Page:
The Case for Grocery Reinvention
As we discussed in our last blog post, grocers are entering an era that is essentially “post-digital.” Both grocers and consumers have embraced a digital future, with 90% of grocers and 70% of shoppers transacting onlinei. But the changes grocers face may extend far beyond the mobile app or self-checkout system.
Grocery-like alternatives, which today represent only 40% of industry revenues, are expected to encroach on traditional supermarkets. Growing consumer preference for online options may open the door for tech-forward third-party aggregators (TPAs) who have emerged as influential players in the grocery ecosystem. Banner loyalty may be harder to retain, driven by heightening consumer expectations and inflation. Consolidation in the industry continues at a steady pace as mammoth mergers loom on the horizon.
Meanwhile, macro cross-industry trends could point to even more disruptions on the horizon. Slower economic growth and geopolitical shocks could add pressure in the near term. Demographic shifts portend an aging population and a shrinking labor pool and consumer economy. Deglobalization has the potential to reset supply chains and eco-systems, and hyper-fast technological changes may point to a future where machines will augment experiences in all aspects of life.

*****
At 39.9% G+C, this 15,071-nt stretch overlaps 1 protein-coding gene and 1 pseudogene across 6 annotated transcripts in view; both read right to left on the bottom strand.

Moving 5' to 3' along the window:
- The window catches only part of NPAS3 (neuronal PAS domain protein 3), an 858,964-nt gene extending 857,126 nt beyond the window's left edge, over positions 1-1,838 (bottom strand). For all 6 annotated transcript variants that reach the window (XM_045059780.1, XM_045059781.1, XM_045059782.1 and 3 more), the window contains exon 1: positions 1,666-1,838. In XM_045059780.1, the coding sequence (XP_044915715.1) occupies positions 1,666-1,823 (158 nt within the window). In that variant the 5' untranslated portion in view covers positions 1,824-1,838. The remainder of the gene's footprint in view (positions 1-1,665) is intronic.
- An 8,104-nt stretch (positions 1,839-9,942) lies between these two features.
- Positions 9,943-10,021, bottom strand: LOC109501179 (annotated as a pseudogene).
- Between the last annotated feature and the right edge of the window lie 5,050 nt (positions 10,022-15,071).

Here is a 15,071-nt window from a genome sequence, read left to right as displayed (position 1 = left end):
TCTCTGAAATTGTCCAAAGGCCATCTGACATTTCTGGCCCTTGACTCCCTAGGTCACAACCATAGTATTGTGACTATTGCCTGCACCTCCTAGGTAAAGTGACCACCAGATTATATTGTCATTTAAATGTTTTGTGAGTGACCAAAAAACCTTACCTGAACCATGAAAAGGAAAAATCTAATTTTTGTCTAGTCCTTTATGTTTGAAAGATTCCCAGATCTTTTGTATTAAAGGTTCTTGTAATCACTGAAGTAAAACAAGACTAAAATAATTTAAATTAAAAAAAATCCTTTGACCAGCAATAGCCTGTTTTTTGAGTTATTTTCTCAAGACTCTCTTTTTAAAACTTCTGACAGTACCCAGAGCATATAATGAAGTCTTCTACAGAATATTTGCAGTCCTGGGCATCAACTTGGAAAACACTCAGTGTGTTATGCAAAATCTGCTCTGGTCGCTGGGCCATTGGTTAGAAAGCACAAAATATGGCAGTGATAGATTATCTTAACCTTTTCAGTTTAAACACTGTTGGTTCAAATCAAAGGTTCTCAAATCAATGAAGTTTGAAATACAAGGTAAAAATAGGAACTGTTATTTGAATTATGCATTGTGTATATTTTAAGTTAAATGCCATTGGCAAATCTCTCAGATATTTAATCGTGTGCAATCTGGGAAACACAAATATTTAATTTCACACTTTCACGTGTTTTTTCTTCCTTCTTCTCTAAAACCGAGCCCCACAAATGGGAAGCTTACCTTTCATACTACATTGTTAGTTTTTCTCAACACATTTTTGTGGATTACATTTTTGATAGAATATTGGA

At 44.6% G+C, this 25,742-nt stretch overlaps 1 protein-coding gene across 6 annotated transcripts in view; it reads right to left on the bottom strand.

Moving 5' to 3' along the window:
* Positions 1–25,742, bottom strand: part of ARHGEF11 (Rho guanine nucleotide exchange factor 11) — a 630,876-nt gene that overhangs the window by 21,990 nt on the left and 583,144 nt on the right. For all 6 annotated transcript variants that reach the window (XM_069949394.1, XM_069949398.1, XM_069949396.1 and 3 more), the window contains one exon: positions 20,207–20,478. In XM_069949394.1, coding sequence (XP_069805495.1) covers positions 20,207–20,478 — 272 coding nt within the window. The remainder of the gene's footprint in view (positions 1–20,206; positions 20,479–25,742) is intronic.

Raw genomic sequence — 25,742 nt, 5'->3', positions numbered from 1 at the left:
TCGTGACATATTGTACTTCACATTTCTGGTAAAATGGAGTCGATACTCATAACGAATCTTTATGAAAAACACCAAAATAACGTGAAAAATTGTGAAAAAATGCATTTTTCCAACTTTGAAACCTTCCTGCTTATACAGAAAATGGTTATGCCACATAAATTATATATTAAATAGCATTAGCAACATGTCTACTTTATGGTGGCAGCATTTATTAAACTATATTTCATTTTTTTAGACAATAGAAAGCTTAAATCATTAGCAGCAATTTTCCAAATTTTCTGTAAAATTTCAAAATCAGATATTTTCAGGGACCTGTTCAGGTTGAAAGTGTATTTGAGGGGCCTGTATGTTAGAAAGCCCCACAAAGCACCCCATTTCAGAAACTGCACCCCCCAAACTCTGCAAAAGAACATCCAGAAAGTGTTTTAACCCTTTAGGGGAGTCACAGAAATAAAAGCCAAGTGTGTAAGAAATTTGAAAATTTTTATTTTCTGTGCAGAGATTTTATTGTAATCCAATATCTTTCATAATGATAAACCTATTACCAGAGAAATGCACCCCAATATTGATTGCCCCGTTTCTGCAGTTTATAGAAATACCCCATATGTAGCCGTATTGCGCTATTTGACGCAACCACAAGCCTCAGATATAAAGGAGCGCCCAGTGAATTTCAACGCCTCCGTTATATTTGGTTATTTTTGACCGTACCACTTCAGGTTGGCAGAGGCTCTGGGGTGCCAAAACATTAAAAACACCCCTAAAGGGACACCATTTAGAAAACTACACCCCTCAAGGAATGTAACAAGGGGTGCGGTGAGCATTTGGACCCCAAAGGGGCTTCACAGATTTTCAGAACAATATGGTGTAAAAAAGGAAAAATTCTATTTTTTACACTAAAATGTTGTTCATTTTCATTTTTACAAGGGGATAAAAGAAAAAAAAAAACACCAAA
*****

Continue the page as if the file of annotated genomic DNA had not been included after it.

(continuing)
Against this backdrop, grocery leaders may need to confront more than store reinvention. The industry’s value architecture is fundamentally evolving. The industry could already be on the front end of these shifts. Retail media and customer data monetization are likely responses to the need to create alternative revenue streams. More grocers may expand into health care and financial services to help drive marginii. Some are experimenting with grocery entertainment.
Business history has taught us that proactive self-disruption can be important to surviving periods of industry turmoil. Successful transformation strategies could require protecting those distinct sources of value capital that may need to remain consistent while reconsidering other pieces. Grocers have always held a competitive advantage in their community relationships, customer knowledge and brand characteriii. Remaining true to these equities while evolving in compelling ways could be the key to its future.
From Community to Household